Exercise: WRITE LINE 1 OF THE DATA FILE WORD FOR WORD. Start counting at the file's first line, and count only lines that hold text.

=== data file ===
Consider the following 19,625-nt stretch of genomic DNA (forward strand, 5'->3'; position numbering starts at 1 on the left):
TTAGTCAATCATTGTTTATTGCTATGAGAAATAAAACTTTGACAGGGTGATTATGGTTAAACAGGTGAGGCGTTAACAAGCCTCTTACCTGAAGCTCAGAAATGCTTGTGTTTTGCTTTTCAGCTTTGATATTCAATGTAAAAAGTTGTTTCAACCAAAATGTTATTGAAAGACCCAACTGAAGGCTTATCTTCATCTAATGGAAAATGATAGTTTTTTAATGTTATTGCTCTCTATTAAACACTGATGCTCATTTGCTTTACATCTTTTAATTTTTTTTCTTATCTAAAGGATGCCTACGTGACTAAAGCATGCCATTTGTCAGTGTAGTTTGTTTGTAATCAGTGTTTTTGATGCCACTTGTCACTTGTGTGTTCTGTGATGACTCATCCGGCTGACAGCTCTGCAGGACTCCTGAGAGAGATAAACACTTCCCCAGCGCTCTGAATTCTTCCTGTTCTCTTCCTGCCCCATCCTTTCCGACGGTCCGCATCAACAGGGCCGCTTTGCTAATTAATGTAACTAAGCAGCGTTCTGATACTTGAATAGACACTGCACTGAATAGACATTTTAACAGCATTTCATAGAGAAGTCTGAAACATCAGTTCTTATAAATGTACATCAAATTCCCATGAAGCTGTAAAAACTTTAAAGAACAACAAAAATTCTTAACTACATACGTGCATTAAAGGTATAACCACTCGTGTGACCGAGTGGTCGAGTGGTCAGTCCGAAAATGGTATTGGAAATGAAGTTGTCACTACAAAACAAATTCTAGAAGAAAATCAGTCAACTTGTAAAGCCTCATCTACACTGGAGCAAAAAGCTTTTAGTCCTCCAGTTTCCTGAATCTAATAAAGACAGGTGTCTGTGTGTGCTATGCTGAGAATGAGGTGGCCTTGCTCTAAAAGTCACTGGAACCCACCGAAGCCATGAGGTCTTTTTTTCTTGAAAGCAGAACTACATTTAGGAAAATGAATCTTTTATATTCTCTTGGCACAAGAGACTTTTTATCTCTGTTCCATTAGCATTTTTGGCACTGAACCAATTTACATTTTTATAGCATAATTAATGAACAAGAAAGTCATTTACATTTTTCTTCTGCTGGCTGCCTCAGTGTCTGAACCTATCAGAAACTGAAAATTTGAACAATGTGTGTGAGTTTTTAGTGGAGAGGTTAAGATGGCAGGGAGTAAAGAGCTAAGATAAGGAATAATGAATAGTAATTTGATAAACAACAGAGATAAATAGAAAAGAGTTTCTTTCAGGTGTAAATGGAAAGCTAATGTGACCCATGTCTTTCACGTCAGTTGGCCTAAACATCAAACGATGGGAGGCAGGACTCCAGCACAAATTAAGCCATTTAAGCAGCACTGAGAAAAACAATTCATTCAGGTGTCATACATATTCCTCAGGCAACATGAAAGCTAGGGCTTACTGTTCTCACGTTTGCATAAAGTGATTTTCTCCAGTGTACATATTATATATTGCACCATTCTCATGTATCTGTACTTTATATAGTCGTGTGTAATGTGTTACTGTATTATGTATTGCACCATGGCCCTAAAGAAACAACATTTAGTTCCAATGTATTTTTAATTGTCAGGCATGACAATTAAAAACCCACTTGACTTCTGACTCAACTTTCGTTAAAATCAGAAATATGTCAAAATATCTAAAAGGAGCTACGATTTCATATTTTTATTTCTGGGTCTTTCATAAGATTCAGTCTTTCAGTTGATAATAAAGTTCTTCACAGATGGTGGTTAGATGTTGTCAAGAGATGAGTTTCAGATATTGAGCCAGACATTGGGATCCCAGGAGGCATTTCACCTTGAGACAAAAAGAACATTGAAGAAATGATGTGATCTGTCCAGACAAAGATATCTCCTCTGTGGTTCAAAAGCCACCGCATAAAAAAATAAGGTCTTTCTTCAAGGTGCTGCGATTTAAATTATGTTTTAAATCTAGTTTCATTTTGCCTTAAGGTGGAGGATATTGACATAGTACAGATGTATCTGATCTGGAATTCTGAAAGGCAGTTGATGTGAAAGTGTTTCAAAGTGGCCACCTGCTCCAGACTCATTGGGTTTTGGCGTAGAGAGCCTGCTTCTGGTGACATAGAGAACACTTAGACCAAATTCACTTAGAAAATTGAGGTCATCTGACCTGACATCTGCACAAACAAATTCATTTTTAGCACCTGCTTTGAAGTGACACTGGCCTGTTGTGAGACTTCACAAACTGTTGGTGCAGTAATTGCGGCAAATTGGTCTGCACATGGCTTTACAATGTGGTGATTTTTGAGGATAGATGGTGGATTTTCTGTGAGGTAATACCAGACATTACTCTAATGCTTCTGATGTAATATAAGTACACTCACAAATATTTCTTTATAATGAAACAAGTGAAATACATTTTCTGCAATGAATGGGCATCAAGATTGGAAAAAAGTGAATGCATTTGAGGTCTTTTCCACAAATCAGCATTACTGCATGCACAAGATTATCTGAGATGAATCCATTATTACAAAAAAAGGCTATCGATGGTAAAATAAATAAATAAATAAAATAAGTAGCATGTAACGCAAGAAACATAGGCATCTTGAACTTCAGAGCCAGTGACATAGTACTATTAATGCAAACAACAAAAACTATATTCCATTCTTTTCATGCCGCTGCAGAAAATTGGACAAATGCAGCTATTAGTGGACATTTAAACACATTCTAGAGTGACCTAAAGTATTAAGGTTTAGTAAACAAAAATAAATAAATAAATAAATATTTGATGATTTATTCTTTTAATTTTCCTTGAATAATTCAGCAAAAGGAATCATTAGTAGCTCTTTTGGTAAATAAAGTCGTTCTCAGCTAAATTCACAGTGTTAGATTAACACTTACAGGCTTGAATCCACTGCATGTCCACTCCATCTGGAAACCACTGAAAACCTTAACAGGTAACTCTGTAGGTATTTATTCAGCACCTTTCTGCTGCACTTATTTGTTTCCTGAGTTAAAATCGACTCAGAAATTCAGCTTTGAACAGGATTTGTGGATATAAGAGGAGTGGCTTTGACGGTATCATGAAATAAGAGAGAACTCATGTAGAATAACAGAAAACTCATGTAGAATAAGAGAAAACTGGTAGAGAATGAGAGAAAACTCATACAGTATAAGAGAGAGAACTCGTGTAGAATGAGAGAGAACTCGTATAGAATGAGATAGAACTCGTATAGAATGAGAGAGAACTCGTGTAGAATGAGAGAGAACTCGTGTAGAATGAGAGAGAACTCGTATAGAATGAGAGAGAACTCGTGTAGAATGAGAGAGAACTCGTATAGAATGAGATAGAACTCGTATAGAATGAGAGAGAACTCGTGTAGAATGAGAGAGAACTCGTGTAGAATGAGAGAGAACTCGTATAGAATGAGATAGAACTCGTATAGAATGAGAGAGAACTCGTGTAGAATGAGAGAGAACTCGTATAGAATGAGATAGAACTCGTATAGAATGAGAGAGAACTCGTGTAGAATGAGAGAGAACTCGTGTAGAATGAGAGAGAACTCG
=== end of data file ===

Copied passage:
Consider the following 19,625-nt stretch of genomic DNA (forward strand, 5'->3'; position numbering starts at 1 on the left):